“The year is 3015. It has been one thousand years since the release of ‘Foil Deer’ by Speedy Ortiz,” begins the Michael DeForge-penned comic that accompanied the announcement of the second album by the Allston (formerly Northampton) punk rockers. It continues: “Now ‘Foil Deer’ by Speedy Ortiz is everywhere—in our nasal implants, in our tap water, in the disembodied voices of our dead relatives, in our pets.” Why does DeForge suggest the album will gain such significance? “It represents a crucial key to our ancient past—when mankind was loving, cruel, exuberant…covered in skin and easily hurt.” High praise certainly, but not undeservedly so. Speedy Ortiz’s latest is a stunning, vitalizing release—a powerful album about wounding and being wounded, healing, and surviving.
Speedy Ortiz started in 2011 as the solo project of Sadie Dupuis, the band’s current lead singer and lyricist. Dupuis, who is a tremendous lyricist and vocalist, imbues her group’s songs have thorny and complicated lyrics that pair compellingly with their dense, blistering sound. Dupuis’s project quickly grew into a group and that released its debut album, “Major Arcana,” in 2013. Since their incredible debut, they have replaced their guitarist—Devin McKnight is a compelling addition—and released an EP. Their latest album, “Foil Deer,” is an exciting intensification, amplification, and expansion of their previous sound.
“Foil Deer” opens with a minute of a heavy guitar riff laid over squalls, squeals, and general clatter. Dupuis’s voice emerges in the last 30 seconds of the track (“Good Neck”), singing sweetly if threateningly: “Watch your back / because baby’s so good with a blade.” It is a harrowing beginning to a searing album. Part of what makes the album so hair-raising is Dupuis’s fascination with the darker elements. Speedy Ortiz’s songs often have macabre lyrics and a wonderfully churning, snarling sound to match. On “Dot X,” Dupuis sings over an abrasive guitar line: “Don’t ever touch my blade you fool / you’ll be cursed for a lifetime.” Elsewhere, she approaches the subject with more humor. On “My Dead Girl,” a stunning track, she describes herself as having a “brain like a sphinx / But got nails like a prom queen.” This is familiar territory for the band—on “Plough,” from “Major Arcana,” Dupuis sang of a former lover, “You picked a virgin over me,” with a hellish, curse-like intensity.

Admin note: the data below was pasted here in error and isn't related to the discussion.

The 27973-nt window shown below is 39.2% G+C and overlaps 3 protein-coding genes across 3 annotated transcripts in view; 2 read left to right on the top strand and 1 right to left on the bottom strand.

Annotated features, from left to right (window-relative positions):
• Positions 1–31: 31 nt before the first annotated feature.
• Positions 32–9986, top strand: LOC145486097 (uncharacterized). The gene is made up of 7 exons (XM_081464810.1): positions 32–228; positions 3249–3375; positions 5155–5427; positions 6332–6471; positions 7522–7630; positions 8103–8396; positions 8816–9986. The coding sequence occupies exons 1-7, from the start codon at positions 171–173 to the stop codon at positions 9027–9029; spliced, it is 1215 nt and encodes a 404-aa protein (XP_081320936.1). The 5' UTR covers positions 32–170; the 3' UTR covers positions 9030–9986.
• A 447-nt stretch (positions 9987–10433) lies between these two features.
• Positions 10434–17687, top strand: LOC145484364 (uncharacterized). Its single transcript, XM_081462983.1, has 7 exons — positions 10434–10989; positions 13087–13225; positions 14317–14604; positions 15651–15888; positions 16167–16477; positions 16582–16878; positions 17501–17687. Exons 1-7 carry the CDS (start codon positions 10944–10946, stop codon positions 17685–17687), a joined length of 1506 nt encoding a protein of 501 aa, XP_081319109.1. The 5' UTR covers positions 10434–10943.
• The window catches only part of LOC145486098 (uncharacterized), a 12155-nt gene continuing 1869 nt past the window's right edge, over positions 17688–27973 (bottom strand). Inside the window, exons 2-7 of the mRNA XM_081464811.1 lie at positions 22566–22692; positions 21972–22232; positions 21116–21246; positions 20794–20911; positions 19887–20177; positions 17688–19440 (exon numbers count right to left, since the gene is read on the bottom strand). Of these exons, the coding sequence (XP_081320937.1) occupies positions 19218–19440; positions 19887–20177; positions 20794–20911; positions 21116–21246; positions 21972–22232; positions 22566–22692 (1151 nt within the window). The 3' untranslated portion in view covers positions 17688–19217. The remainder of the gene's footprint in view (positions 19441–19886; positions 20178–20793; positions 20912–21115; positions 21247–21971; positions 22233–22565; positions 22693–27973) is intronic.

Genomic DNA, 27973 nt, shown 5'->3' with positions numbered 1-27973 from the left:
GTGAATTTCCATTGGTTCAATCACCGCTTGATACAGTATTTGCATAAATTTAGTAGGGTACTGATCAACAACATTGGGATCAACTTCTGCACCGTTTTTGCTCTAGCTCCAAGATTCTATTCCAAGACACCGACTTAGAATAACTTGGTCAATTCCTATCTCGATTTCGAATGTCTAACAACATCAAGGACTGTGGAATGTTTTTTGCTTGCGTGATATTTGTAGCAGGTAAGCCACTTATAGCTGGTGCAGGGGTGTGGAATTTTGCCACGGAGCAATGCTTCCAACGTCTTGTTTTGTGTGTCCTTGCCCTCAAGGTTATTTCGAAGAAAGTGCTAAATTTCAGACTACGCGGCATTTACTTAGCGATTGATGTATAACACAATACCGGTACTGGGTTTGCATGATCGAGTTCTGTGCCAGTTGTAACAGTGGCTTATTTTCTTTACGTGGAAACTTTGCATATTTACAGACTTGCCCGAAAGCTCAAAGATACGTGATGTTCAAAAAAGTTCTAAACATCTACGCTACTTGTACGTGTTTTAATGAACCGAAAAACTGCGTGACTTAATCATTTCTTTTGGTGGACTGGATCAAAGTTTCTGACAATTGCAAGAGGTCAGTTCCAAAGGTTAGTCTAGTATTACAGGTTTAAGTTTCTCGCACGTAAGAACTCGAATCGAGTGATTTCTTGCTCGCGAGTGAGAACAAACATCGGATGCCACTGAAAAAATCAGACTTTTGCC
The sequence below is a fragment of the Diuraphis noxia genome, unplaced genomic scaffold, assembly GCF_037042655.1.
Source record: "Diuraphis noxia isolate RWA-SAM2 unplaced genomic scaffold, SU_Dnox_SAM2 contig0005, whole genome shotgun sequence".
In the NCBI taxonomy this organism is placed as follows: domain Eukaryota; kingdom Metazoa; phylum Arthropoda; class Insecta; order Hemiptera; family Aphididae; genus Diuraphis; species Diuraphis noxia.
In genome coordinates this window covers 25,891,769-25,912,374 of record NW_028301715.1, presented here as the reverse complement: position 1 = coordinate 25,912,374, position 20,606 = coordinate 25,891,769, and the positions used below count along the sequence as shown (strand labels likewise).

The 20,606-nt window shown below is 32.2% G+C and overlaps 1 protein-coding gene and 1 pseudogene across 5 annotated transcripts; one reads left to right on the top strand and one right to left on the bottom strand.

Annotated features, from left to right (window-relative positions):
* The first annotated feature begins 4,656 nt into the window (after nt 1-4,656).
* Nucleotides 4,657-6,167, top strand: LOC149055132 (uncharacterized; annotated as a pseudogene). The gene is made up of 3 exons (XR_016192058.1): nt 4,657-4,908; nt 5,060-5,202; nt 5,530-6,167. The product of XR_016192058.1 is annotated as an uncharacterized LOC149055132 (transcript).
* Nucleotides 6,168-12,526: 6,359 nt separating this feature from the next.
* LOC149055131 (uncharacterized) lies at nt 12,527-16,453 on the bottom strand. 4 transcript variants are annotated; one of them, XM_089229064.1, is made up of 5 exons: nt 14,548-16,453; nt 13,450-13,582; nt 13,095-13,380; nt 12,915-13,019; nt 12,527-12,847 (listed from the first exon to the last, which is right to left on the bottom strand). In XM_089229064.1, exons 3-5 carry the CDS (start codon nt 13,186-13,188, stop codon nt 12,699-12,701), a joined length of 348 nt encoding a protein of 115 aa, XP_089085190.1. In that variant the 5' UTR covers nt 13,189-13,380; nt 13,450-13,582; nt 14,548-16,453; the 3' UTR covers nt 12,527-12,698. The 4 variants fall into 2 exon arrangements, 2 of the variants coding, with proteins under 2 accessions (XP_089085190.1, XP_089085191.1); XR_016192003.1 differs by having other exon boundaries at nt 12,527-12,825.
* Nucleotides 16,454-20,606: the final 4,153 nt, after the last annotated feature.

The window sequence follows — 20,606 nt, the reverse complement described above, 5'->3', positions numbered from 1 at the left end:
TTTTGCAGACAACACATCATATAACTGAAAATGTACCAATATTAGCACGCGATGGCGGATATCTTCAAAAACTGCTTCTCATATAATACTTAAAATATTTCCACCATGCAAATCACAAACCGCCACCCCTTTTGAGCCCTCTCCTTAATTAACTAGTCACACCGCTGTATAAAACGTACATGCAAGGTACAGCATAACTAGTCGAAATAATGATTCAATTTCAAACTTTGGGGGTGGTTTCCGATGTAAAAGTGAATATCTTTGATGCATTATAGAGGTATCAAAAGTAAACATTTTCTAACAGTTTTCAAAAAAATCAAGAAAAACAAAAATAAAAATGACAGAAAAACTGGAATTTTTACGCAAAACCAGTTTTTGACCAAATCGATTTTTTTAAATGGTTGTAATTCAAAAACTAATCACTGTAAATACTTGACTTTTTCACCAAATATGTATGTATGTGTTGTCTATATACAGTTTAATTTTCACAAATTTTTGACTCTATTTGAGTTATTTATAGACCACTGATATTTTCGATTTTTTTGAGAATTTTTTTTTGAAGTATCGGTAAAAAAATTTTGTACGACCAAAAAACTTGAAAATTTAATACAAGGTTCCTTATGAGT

Dupuis seems interested more generally in those at the borders and boundaries of society. In “The Graduates,” she sings fondly of high-school slackers: “We were the French club dropouts / But we never got excused from class.” The song is about the painful entrance into adulthood of these disaffected and alienated youth—the “French club dropouts” become “law school rejects.” With an aching intensity, Dupuis sings, “I was the best at being second place / But now I'm just the runner-up / At being the second one you think of every day / Before you go back to one.” It is an evocative and deeply affecting listen.
It is in these margins that Dupuis finds a central energy and power. We live in a dark world—or “Dvrk Wvrld,” as the last track is titled—she seems to be acknowledging, a place that can be cruel, wounding, and demeaning both personally and systematically. On this album in particular she explores societal inequalities. It is through engagement with the margins, with boundaries, with liminal, murkier energies that the album gains power. Sometimes her lyrics come off as merely lumpish jingles of empowerment—on “Raising the Skate” she sings “I’m not bossy, I’m the boss”—but with her punkish verve and her earthy grit, she manages to make them seem vital and necessary nonetheless. More frequently, the lyrics themselves are genius—on “Mister Difficult” she sings, “Boys be sensitive and girls be, be aggressive,” and it is a stunning, essential rallying cry. While Speedy Ortiz’s music won’t likely stay relevant for an entire millenium, the group has created the sort of powerful and transformative music that should be welcome in nasal implants and tap water.
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